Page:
The complex power injection of the D-STATCOM can be expressed as, Ssh = VL Ish* (3) It may be mentioned that the effectiveness of the DSTATCOM in correcting voltage sag depends on the value of Zth or fault level of the load bus. When the shunt injected current Ish is kept in quadrature with V L, the desired voltage correction can be achieved without injecting any active power into the system. On the other hand, when the value of I sh is minimized, the same voltage correction can be achieved with minimum apparent power injection into the system. B. Control for Reactive Power Compensation The aim of the control scheme is to maintain constant voltage magnitude at the point where a sensitive load under system disturbances is connected. The control system only measures the root mean square (rms) voltage at the load point, i.e., no reactive power measurements are required. The VSC switching strategy is based on a sinusoidal PWM technique which offers simplicity and good response. Since custom power is a relatively low-power application, PWM methods offer a more flexible option than the fundamental frequency switching methods favored in FACTS applications. Apart from this, high switching frequencies can be used to improve

[ ] [ ]

[ ][ ] [ ][ ]

(4) (5)

Figure-3 shows the block diagram SRF method. Under balanced and sinusoidal voltage conditions angle is a uniformly increasing function of time. This transformation angle is sensitive to voltage harmonics and unbalance;

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therefore d/dt may not be constant over a mains period. With transformation given below the direct voltage component is [ ] [ ] (6)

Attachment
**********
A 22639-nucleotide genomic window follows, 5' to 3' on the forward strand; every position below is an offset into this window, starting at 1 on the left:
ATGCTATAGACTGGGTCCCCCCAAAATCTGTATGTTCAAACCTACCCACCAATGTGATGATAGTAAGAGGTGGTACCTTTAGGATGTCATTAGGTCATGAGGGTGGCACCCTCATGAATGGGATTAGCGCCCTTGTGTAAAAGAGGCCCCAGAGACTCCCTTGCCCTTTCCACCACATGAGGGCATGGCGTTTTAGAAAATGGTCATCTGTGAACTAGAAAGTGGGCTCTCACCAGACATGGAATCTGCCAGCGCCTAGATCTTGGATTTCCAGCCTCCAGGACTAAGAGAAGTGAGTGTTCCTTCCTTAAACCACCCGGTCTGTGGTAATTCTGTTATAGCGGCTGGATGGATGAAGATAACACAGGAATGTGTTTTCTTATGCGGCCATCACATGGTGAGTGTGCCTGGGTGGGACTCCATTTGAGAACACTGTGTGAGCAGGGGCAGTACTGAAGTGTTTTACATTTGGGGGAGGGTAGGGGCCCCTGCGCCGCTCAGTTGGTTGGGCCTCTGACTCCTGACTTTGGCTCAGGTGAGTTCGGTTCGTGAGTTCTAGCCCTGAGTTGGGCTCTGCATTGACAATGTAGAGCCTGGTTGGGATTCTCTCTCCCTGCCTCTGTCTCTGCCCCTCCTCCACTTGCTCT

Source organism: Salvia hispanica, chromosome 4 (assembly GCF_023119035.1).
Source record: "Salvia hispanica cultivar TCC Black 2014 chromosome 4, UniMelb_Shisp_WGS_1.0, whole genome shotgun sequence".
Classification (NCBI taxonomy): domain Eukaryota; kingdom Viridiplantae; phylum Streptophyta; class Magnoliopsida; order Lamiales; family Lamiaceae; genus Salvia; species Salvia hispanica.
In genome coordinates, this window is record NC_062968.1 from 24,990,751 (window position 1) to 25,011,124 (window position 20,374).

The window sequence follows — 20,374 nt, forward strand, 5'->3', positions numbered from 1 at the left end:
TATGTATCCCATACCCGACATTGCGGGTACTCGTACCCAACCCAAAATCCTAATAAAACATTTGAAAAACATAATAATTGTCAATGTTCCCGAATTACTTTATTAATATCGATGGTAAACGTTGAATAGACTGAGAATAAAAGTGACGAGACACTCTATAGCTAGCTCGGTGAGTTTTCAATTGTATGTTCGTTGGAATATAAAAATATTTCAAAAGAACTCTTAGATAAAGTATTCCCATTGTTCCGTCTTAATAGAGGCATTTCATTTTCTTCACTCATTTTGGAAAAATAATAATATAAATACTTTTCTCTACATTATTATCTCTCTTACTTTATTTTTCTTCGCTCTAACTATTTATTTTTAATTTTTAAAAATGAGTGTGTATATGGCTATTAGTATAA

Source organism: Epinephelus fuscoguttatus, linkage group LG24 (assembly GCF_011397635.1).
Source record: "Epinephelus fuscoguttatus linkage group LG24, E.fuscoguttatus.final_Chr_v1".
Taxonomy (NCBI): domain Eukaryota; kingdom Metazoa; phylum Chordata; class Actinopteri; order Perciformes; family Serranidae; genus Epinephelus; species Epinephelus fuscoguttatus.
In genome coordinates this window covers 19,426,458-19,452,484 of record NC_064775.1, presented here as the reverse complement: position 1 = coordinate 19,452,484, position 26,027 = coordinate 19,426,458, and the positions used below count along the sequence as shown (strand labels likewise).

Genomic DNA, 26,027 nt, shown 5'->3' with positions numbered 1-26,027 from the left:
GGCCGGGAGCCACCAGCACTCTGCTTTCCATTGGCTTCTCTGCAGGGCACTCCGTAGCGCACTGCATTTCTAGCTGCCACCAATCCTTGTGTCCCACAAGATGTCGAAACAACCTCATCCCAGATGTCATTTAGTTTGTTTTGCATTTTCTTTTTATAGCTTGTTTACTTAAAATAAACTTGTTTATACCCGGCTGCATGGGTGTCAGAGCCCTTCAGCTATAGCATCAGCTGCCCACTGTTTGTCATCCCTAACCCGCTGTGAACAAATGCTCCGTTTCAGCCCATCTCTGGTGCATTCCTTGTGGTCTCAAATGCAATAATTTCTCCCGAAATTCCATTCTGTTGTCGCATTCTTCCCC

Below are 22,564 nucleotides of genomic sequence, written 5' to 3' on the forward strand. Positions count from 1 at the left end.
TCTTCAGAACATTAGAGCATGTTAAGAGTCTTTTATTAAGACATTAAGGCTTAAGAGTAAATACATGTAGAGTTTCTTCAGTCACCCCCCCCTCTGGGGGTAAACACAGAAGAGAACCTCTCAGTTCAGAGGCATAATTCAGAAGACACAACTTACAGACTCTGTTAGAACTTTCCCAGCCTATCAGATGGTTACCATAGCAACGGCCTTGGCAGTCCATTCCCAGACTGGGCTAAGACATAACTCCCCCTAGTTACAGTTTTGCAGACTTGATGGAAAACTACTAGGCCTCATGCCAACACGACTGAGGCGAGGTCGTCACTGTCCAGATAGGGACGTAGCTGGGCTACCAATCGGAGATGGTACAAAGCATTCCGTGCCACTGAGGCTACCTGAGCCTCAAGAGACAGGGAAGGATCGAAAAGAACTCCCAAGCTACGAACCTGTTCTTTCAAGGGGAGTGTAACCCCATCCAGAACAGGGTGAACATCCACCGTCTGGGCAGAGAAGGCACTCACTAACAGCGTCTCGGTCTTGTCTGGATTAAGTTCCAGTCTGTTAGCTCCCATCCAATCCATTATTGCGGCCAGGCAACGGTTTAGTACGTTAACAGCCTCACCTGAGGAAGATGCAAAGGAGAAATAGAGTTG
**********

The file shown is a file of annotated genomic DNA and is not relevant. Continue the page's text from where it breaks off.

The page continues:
Table-2:- Switching table for 5-level CHB Inverter

][

(7)

[ ] [

(8)

S1 S3

E. Design of Single H-Bridge Cell 1. Device Current The IGBT and DIODE currents can be obtained from the load current by multiplying with the corresponding duty cycles. Duty cycle, d = (1+Kmsint), Where, m = modulation index K = +1 for IGBT, -1 for Diode. For a load current given by Iph = 2 I sin (wt ) Then the device current can be written as follows. ( ) ( ) (10) (9)

Vdc S4

Vout

S2

Figure-4 shows the circuit model of a single CHB inverter configuration. By using single H-Bridge we can get 3 voltage levels. The number of output voltage levels of CHB is given by 2n+1 and voltage step of each level is given by Vdc/2n, where n is number of H-bridges connected in cascaded. The switching table is given in Table 1.

Table-1 Switching table of single CHB inverter

The average value of the device current over a cycle is calculated as = [ ( ] ) ( ) (11)

B IGBT Loss Calculation IGBT loss can be calculated by the sum of switching loss and conduction loss. The conduction loss can be calculated by, Pon (IGBT) = Vceo * Iavg (igbt) + I2rms (igbt) * rceo